Yes, I know I’m like years behind on this particular podcast. But, honestly, I’ve talked to tons of people who are still like “I should try out that whole podcast thing.” So, if you’re in this boat, Serial is kind of the podcast’s podcast. It is far and away the most popular, most famous podcast that has ever been cast. Or at least that’s how I kind of perceive it. And what, you may ask, took you so damn long to get onboard? After all, you’ve been listening to podcasts for years as a distraction on your morning commute, while folding laundry, emptying the dishwasher and showering in the morning. The real answer is that I have a general aversion to the whole NPR thing. Yes blasphemy, I know. But the weird whispery, classical music soundscape thing that they do makes the synapses in my brain short-circuit. It’s all just too genteel. As it turns out, I’m an idiot and my assumption that This American Life (from which the Serial series sprung) was a PBS thing was completely wrong. And Serial season one, while certainly cerebral and well-crafted, was also entertaining and engrossing in a way that I honestly was not expecting. Especially from a show I thought had something to do with PBS that totally didn’t. Though in my deep Googling, the network that produces the show, WBEZ, is in some way affiliated with PBS. Maybe I’m just not smart enough to listen to PBS and that’s the problem…
The show’s host, Sarah Koening, is ultimately what makes the show hum. A journalist and producer for This American Life by trade, she is also a very engaging, often funny and sincere narrator. It may be because she’s one of the few podcasters I end up listening to that doesn’t bring the annoying millennial lilt to her speech patterns (probably because she’s not a millennial), but it’s more likely because she isn’t afraid to share her inner thoughts and doubts as she works through the show’s core mystery. Or not mystery, really, but a murder that seemingly makes no sense by a defendant that makes even less sense. A murder that ended in a high-achieving, well-liked high schooler named Adnan Syed being imprisoned for life and his ex-girlfriend, Hae Min Lee, an equally well-liked student at the same high school in Baltimore, dead by his hand. Or so the jury’s verdict would have us believe.
On the surface the whole thing just felt wrong, though. Why would this kid, about whom people have nothing but nice things to say, and who never exhibited violent behavior, strangle his ex-girlfriend to death? There seemed to be no motive, and all of the evidence, what little there was, was based on circumstantial evidence, and mostly on the word of one witness, who happens to be a low-level weed dealer and not exactly the world’s most trust-worthy guy. Koening digs into the case, outlining all of the facts, interviews witnesses, family members, peripheral character witnesses from the past and spends tons of hours talking to Syed himself from prison, where he’s been languishing for fifteen years. The most interesting thing about her style is that she kind of goes beyond her role as a reporter and crosses over into audience avatar. That wall that you would expect to be up, especially in the case of something PBS-ish, comes down and Koening shares her doubts and flagging certitude in Syed’s innocence. But then she kind of lays her feelings bare, coming back into the fold, has some uncomfortable moments with Syed, but ultimately finds herself bolstered in her conviction that this whole endeavor wasn’t for nothing.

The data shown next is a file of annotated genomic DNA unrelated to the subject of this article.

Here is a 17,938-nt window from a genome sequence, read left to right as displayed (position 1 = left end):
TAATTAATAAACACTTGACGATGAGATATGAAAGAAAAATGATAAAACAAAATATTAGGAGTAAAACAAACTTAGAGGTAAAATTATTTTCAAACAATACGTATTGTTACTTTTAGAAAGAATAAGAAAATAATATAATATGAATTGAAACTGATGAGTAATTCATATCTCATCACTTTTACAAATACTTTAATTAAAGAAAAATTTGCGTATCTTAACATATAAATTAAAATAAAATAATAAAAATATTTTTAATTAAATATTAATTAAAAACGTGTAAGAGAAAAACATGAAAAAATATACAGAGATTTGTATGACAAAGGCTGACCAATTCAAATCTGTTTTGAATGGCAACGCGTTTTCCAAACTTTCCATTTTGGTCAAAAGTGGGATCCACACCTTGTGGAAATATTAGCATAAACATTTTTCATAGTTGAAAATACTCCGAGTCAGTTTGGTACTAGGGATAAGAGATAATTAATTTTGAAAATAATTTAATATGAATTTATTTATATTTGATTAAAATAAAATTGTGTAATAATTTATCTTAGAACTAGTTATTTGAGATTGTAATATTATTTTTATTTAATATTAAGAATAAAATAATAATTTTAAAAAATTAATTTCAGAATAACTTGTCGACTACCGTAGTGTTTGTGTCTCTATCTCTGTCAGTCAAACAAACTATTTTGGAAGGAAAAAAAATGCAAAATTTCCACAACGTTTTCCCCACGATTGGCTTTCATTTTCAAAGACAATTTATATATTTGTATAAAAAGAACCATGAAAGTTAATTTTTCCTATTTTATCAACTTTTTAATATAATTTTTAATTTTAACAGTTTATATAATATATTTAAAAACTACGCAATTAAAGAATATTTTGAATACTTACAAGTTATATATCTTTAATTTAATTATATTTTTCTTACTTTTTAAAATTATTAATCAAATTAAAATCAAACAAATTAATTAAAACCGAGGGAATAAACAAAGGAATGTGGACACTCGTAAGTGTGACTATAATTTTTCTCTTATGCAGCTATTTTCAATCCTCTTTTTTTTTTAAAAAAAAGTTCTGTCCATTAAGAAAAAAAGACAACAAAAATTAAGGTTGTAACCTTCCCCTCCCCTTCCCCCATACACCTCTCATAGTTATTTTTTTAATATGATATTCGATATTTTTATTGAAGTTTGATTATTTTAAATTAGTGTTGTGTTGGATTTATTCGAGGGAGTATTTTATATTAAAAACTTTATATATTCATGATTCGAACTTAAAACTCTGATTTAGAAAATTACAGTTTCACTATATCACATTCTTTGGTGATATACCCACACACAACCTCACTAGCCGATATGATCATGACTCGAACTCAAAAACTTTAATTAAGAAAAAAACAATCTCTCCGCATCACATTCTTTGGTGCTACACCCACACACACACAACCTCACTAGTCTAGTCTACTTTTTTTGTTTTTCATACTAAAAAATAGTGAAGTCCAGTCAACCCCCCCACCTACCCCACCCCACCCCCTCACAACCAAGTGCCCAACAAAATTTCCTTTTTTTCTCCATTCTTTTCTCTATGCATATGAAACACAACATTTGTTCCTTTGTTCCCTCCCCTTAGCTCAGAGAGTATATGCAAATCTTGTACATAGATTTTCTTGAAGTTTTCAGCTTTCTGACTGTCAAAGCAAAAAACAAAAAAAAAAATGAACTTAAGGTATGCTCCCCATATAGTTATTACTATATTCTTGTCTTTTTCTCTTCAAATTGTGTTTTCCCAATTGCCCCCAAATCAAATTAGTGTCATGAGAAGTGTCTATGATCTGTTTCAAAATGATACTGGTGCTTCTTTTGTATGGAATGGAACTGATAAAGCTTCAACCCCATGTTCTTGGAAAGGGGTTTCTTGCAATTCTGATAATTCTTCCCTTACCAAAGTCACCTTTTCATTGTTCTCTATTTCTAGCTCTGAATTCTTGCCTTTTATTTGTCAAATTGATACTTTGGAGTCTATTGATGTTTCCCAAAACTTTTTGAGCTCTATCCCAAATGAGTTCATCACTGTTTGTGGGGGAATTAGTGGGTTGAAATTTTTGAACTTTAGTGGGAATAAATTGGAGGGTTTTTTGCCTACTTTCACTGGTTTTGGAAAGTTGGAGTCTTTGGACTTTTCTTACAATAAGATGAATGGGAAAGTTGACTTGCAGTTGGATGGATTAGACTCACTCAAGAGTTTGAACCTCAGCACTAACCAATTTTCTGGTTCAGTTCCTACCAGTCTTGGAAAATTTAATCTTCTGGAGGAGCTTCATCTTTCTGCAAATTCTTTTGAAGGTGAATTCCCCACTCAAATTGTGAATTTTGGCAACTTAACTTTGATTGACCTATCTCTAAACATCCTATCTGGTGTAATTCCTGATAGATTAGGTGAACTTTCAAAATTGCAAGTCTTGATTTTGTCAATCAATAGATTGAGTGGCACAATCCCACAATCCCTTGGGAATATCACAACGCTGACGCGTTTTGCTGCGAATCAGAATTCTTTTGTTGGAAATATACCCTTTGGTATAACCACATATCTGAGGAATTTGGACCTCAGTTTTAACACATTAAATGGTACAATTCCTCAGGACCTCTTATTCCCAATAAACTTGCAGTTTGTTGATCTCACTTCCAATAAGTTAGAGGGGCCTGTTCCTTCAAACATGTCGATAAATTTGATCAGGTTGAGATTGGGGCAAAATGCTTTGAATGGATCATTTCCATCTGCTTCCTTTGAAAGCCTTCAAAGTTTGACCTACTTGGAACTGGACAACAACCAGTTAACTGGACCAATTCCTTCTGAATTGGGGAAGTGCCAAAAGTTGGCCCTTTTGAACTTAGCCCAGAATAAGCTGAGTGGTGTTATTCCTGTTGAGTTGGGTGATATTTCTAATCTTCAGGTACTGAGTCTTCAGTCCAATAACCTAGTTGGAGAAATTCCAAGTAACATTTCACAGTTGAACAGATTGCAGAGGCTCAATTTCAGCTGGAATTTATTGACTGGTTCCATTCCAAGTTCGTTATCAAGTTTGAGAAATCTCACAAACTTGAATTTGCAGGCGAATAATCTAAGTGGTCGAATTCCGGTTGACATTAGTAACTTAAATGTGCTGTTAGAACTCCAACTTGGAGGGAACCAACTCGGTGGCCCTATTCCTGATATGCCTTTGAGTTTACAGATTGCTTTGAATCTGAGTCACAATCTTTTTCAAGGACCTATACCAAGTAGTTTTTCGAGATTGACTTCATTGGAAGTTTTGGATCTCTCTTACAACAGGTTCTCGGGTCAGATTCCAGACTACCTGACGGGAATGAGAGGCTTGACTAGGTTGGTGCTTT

The series, told over 12 podcasts, plays out like a really good episode of one of those Dateline murders, with lots of twists and turns, but, because of the form, is much more in-depth and doesn’t employ some of the more manipulative beats that you’ll find in those primetime true-crime series. This is the perfect series to listen to on your morning commute, or on a long plane trip. The television was broken in the back of my seat on my Virgin America flight, so this got me through a cross-country trip that would have otherwise involved a lot of boo-hooing from me. There’s a reason it’s like the most popular podcast ever.